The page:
The year was 2081 and everybody was finally equal. Nobody was smarter than anybody else. Nobody was better looking than anybody else. Nobody was stronger than anybody else, quicker than ... See full summary »
A short film adaptation of Kurt Vonnegut's Harrison Bergeron, 2081 depicts a dystopian future in which, thanks to the 212th Amendment to the Constitution and the unceasing vigilance of the ... See full summary »
George Orr, a man whose dreams can change waking reality, tries to suppress this unpredictable gift with drugs. Dr. Haber, an assigned psychiatrist, discovers the gift to be real and ... See full summary »
A portrait of a fictional town in the mid west that is home to a group of idiosyncratic and slightly neurotic characters. Dwayne Hoover is a wealthy car dealer-ship owner that's on the ... See full summary »
A poet-astronaut is shot through an area of space called the Chronosynclastic Infundibulum. He is duplicated into infinite copies of himself, each of whom finds himself in a bizarre situations on a different world. (These scenarios are all derived from the novels and short stories of 'Kurt Vonnegut Jr.', including Cat's Cradle, Welcome to the Monkey House, 'Harrison Bergeron', and 'Happy Birthday, Wanda June'. Written by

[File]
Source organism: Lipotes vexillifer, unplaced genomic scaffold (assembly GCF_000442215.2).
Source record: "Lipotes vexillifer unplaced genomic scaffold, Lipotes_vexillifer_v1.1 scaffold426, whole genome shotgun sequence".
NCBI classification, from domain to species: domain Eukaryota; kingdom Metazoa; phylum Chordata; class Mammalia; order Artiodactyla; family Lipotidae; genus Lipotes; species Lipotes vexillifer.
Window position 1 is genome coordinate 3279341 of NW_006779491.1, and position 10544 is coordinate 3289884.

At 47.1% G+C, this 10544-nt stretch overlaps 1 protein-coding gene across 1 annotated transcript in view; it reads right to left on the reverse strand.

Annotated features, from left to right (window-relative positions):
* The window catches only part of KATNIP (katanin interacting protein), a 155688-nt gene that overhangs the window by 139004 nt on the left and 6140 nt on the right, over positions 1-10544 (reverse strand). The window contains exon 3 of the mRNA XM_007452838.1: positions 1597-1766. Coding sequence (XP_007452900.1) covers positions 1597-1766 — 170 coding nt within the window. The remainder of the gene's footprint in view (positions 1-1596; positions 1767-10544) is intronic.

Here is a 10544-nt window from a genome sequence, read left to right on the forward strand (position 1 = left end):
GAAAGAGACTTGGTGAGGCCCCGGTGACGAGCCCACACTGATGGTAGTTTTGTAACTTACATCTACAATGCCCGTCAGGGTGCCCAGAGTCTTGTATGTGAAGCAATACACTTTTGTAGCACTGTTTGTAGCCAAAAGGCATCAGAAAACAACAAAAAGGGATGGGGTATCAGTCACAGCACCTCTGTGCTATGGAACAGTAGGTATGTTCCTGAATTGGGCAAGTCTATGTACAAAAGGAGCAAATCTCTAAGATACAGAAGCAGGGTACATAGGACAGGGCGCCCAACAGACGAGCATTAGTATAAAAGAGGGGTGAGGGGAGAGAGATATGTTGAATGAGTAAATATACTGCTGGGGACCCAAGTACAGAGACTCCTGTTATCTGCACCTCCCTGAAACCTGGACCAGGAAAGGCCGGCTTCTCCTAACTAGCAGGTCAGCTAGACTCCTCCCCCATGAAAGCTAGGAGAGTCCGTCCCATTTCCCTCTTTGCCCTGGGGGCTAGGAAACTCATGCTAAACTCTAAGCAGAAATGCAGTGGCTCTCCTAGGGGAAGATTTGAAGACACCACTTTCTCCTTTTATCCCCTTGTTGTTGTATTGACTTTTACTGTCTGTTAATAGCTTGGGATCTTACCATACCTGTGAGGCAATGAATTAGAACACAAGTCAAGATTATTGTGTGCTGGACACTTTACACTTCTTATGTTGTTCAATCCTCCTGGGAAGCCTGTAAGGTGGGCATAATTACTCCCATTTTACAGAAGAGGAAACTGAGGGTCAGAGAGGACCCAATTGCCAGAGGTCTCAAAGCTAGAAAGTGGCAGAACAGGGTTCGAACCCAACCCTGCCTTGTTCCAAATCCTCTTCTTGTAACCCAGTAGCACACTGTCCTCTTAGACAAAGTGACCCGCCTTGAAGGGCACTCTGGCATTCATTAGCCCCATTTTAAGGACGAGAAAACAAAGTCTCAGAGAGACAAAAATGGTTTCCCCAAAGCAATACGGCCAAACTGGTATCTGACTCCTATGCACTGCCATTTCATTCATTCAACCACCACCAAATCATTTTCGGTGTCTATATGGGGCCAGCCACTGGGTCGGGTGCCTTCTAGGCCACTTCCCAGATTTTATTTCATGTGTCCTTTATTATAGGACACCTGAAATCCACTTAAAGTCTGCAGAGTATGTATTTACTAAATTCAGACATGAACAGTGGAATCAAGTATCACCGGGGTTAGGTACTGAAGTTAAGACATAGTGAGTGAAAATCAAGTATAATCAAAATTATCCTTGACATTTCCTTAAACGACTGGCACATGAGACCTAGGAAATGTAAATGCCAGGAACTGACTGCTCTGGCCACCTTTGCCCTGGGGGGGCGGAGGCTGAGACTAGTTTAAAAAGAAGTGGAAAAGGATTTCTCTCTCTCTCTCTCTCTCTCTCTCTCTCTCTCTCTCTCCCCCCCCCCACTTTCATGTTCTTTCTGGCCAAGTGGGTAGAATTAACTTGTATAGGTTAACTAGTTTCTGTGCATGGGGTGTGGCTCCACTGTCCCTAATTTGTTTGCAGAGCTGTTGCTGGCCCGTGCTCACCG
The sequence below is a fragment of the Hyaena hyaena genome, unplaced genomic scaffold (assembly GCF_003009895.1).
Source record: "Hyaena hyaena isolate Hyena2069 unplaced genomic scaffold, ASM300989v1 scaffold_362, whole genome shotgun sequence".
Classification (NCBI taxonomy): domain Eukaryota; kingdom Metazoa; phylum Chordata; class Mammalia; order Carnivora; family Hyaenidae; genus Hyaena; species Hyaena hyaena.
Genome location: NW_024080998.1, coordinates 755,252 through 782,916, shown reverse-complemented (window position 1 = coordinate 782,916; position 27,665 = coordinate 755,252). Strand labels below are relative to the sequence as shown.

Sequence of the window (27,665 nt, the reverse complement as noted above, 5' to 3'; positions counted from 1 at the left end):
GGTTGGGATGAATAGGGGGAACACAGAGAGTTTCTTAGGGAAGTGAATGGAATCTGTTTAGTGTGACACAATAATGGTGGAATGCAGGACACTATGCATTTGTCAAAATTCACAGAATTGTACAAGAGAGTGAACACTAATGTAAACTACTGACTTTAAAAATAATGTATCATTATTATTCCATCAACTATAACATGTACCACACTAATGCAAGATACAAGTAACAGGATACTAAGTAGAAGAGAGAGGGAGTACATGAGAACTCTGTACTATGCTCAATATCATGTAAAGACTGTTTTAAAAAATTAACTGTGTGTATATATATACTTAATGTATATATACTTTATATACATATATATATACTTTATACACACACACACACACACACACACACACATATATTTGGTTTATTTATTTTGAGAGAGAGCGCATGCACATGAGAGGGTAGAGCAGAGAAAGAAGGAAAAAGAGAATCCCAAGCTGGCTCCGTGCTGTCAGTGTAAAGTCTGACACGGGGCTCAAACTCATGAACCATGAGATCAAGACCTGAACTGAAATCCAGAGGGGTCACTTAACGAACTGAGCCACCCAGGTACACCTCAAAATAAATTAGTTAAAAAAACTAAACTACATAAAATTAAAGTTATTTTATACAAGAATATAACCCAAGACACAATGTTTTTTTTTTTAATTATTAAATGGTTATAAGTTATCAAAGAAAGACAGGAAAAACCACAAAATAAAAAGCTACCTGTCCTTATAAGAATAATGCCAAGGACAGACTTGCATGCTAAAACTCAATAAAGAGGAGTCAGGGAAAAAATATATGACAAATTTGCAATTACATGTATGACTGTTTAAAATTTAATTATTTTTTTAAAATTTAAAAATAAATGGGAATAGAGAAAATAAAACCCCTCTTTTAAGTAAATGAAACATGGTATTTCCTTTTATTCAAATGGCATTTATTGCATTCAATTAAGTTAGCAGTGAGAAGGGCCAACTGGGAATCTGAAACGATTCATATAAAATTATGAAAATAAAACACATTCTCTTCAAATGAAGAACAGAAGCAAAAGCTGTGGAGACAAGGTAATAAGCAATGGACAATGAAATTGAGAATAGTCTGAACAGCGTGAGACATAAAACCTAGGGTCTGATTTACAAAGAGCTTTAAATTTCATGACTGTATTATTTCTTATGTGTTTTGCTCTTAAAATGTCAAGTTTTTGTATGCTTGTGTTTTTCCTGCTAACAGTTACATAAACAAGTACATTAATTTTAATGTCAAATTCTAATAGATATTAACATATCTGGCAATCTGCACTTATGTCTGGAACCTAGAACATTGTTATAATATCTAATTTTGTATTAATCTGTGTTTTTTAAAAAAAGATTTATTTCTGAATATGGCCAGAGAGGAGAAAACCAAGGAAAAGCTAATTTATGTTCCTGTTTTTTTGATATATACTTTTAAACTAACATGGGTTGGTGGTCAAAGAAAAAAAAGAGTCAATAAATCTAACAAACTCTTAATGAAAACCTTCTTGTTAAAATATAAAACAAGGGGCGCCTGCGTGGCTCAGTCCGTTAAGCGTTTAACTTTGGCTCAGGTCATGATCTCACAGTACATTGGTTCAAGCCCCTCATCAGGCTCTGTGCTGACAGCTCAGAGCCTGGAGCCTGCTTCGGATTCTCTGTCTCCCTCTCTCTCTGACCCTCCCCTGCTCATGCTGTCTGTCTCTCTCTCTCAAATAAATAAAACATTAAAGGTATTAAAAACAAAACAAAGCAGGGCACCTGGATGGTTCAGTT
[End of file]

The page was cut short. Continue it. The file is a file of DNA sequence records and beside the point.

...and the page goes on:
I was mesmerized by this strange film back in 1972, and it lingered in my memories for years until I was finally able to view it a few months ago. The parts that I recall held up beautifully, especially Bob & Ray's work (which was largely ad-libbed). Some of the Vonnegut stories work, some don't: the "Handicapper General" piece is quite scary and all too real, as is the section about ethical suicide parlors. But in the end it's Elliot and Goulding (and Hickey) who save the day.
I still can't think about "ex-astronaut Bud Williams, Jr." telling his story about Tang without smiling. Wish they would release this on DVD (and another early NET special - America, Inc. with Jean Shepherd).
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